The lazy girl’s guide to macro-counting

The lazy girl’s guide to macro-counting

Always wanted to try counting your macros but don’t want to spend your day doing maths? Dietitian Melissa Meiers has a quick and easy guide to help get you started.

Macro counting is all the rage these days. The idea is that you calculate how much of each macronutrient your body needs each day to reach your health goal (weight loss, weight maintenance or muscle gain), and then track your intake accordingly. Coined ‘flexible dieting’, there’s a lot of buzz around macro counting – so if you’re wondering what all the fuss is about, here’s your easy-peasy guide.

What exactly are macros?

Macronutrients are the nutrients that give your body energy – protein, carbs and fat (FYI alcohol also contains energy, but that’s a story for another day). These ‘macros’ provide different amounts of energy per gram. Carbs and protein contain 4 calories (17 kilojoules) per gram (yes – they’re exactly the same!), while fats contain 9 calories (37 kilojoules) per gram.

Now for a quick maths lesson: the average adult requires 2080 calories (8700 kilojoules) to maintain their weight. For optimal health and nutritional adequacy, this intake is recommended to be split three ways: 45-65% carbs, 20-35% fat and 15-25% protein. That equates to 230-333g of carbs, 47-82g of fat and 77-128g of protein per day.

And for weight loss? The same ratios apply, but the general recommendation drops to 1510 calories (6300 kilojoules) per day. That’s 167-241g of carbs, 33-58g of fat and 56-93g of protein per day.

Phew, that’s a lot of numbers!

Pros and cons of macro counting

There are a few solid perks of counting your macros. If nothing else, it can help you to become more aware of what you’re eating, which in itself can help you to improve your eating habits and manage your weight.

Along the same lines, counting your macros can help you to understand the concept of serving sizes. Macro counting can also help you to eat more and lose weight by teaching you about energy density. Eventually, you’ll figure out you can eat more whole foods for the same energy cost of a smaller amount of a treat food.

My list of gripes, however, is a fair bit longer:

  1. Macro counting can be complex and time consuming. For this reason, it can actually limit the variety of foods you’re eating (which is not a good thing), because eating the same meals requires far less effort and time spent calculating.
  2. Macro counting can hinder your relationship with food. For many people, calculating your every mouthful can actually backfire and turn into an obsessive habit that won’t do you any good in the long run.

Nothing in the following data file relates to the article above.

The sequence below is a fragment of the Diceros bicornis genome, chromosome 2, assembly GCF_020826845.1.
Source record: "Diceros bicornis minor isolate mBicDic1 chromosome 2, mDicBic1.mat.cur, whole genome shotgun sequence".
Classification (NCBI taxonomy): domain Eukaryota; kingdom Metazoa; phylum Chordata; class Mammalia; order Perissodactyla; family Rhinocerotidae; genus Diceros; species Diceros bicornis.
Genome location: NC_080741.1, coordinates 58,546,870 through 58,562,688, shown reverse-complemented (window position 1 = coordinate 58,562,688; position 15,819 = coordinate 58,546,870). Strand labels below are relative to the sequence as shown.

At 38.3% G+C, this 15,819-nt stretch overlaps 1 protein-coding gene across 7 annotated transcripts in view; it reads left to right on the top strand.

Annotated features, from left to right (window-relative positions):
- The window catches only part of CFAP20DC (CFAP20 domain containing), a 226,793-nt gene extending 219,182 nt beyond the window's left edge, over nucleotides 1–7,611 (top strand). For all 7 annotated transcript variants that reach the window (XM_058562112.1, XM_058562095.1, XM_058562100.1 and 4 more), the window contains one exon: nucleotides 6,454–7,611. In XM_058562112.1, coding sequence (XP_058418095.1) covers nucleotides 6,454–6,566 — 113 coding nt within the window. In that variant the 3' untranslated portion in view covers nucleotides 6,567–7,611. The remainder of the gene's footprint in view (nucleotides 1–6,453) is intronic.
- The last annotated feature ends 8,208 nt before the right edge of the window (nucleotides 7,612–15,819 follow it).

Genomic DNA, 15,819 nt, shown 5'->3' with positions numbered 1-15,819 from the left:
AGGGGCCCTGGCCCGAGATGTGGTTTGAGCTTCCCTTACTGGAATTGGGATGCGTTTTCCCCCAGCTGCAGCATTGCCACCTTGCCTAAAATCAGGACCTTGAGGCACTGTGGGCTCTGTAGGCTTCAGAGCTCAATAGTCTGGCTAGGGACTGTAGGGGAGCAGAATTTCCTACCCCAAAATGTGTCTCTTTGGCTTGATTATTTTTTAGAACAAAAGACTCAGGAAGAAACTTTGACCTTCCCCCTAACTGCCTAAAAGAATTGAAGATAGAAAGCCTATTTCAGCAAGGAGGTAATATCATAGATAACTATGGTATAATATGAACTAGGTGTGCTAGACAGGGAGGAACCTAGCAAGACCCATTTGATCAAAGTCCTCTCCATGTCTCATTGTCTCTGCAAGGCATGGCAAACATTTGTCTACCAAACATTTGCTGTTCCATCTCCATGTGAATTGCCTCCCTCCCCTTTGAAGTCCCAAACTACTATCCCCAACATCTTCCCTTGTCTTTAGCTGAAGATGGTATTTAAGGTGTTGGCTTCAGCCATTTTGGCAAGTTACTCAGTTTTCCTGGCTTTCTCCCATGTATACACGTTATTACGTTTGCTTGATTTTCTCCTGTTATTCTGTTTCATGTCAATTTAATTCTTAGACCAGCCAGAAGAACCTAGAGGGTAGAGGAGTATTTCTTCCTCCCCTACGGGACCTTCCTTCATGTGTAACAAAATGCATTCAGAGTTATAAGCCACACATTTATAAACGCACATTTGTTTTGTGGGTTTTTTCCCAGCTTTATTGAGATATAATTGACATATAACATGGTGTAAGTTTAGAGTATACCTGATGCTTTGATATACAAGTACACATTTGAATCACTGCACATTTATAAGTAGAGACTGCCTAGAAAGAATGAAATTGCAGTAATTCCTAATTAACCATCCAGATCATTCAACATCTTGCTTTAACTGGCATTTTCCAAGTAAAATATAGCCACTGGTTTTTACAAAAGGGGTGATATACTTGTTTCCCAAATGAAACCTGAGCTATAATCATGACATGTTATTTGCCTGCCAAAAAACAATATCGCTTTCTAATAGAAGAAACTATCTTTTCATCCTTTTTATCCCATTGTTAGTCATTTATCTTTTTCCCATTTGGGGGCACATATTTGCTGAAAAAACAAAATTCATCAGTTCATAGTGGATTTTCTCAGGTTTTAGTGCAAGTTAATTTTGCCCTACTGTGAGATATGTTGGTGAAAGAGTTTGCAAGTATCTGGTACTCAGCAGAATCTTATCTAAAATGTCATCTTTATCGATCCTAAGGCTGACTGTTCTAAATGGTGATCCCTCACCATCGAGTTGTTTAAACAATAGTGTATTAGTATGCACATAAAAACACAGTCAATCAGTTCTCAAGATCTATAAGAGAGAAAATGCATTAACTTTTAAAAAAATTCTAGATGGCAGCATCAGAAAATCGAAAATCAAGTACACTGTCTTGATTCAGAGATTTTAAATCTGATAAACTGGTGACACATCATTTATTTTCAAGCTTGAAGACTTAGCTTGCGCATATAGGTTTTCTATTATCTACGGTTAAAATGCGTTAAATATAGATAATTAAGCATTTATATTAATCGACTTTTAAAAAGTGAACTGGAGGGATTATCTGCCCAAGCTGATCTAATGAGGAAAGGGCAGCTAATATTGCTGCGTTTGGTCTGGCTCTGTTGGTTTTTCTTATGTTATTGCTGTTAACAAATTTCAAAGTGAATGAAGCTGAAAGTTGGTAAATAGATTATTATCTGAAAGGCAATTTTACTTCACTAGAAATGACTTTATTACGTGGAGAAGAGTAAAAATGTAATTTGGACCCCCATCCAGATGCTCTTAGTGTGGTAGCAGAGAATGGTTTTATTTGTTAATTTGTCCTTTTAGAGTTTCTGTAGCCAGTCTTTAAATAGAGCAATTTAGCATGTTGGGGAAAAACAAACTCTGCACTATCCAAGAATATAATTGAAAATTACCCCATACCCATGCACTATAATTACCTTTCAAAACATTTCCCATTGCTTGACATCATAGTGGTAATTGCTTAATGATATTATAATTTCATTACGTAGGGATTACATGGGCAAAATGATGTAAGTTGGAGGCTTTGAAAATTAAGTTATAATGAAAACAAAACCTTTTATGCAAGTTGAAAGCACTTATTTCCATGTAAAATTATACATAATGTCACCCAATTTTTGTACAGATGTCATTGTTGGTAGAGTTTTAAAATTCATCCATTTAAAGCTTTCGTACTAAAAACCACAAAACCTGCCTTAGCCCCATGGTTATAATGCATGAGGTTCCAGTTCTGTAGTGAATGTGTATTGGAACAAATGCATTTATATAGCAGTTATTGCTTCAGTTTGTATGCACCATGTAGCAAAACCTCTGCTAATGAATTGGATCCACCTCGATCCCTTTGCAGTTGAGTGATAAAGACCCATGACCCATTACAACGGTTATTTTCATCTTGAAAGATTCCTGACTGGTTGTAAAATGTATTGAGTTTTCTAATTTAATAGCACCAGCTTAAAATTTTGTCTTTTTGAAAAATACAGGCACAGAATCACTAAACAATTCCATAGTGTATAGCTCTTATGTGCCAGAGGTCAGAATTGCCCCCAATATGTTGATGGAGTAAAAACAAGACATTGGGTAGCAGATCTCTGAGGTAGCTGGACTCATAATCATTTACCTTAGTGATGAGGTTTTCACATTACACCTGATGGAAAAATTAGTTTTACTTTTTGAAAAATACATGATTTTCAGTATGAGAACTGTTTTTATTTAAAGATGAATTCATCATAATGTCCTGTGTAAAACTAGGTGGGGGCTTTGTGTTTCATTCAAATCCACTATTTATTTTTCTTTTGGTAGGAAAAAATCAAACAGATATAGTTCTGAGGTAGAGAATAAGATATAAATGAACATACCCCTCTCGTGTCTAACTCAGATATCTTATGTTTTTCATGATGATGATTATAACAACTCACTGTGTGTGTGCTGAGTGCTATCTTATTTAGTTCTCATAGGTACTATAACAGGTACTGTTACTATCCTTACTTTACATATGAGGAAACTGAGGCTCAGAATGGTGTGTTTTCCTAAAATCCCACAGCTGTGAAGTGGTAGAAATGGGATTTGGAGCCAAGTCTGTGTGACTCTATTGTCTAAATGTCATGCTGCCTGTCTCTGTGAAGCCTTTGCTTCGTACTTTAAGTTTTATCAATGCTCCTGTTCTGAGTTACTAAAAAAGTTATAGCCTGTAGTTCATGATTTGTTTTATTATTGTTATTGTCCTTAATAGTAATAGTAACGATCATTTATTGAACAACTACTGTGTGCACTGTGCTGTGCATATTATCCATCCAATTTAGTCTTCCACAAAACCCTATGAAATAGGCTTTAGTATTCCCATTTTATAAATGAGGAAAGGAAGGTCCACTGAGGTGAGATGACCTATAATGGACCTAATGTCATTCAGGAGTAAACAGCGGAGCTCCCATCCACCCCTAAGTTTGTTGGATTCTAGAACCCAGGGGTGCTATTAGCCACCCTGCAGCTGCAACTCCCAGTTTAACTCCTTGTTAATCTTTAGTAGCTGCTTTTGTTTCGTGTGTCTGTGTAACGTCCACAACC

3. The concept of ‘if it fits your macros’ essentially means you can eat anything you want, without giving any thought to the quality of the food you’re putting in your mouth. That means an ice cream could become your lunch just because you can make it work within a pre-defined set of numbers – and that’s not a healthy way to eat, in my books.
  4. Counting macros isn’t as individualised as you might think. Sure, a calculator or personal trainer might spit out a set of macros that are supposedly ideal for your goals, but having a truly healthy diet is about far more than a perfect macro count. Are you eating enough fibre? Are you drinking enough water? Are you getting your two and five a day? Are you actually enjoying what you’re eating? How are your iron levels? And while we’re at it, how are your exercise habits tracking? You get the picture…

An easier alternative

Say hello to the healthy plate model – it’s a far easier way to eat that still ensures you’re getting the right balance of macronutrients in every meal, without the need for a calculator. It goes like this:

  1. Fill half of your plate with non-starchy veggies. Essentially, that’s anything that’s not potato, sweet potato or corn (think: broccoli, cauliflower, spinach, tomato, mushrooms, cucumber, lettuce). A piece of fruit can also replace this portion.
  2. Fill a quarter of your plate with lean protein: meat, seafood, eggs, tofu, legumes, nuts or seeds. Dairy foods provide a decent protein punch too.
  3. Fill the remaining quarter of your plate with quality carbs. That’s whole grains (like wholemeal pasta, rolled oats or quinoa) and starchy veg (potato, sweet potato or corn).

Top it off with a hint of healthy fats and you’re good to go.

To give you a little inspo, for breakfast, that could be:

  • half a cup of natural muesli with raw nuts (quality carbs and healthy fats), half a cup of yoghurt (lean protein) and a couple of passionfruit (fruit or non-starchy veg)
  • two pieces of wholegrain toast (quality carbs) with two poached eggs (lean protein) served with a side of tomatoes, spinach and mushrooms (non-starchy veg) and a quarter of an avocado (healthy fats).

For lunch, it could be:

  • a wholegrain wrap (quality carbs) topped with a large handful of garden salad (non-starchy veg), a quarter of an avocado (healthy fats), a tin of tuna and a slice of cheese (lean protein)
  • a salad made of wholemeal couscous (quality carbs), shredded chicken (lean protein), as many non-starchy veggies as you please and a dressing made of extra virgin olive oil (healthy fats).

And for dinner, it could be:

  • a piece of salmon (lean protein and healthy fats) with roasted sweet potatoes (quality carbs) and grilled broccolini (non-starchy veg)
  • a stir fry made of tofu (lean protein), brown basmati rice (quality carbs) and onion, carrot, squash, zucchini and capsicum (non-starchy veg) cooked in extra virgin olive oil (healthy fats).

Melissa Meier is a Sydney-based Accredited Practising Dietitian. You can connect with her at or on Instagram @honest_nutrition.

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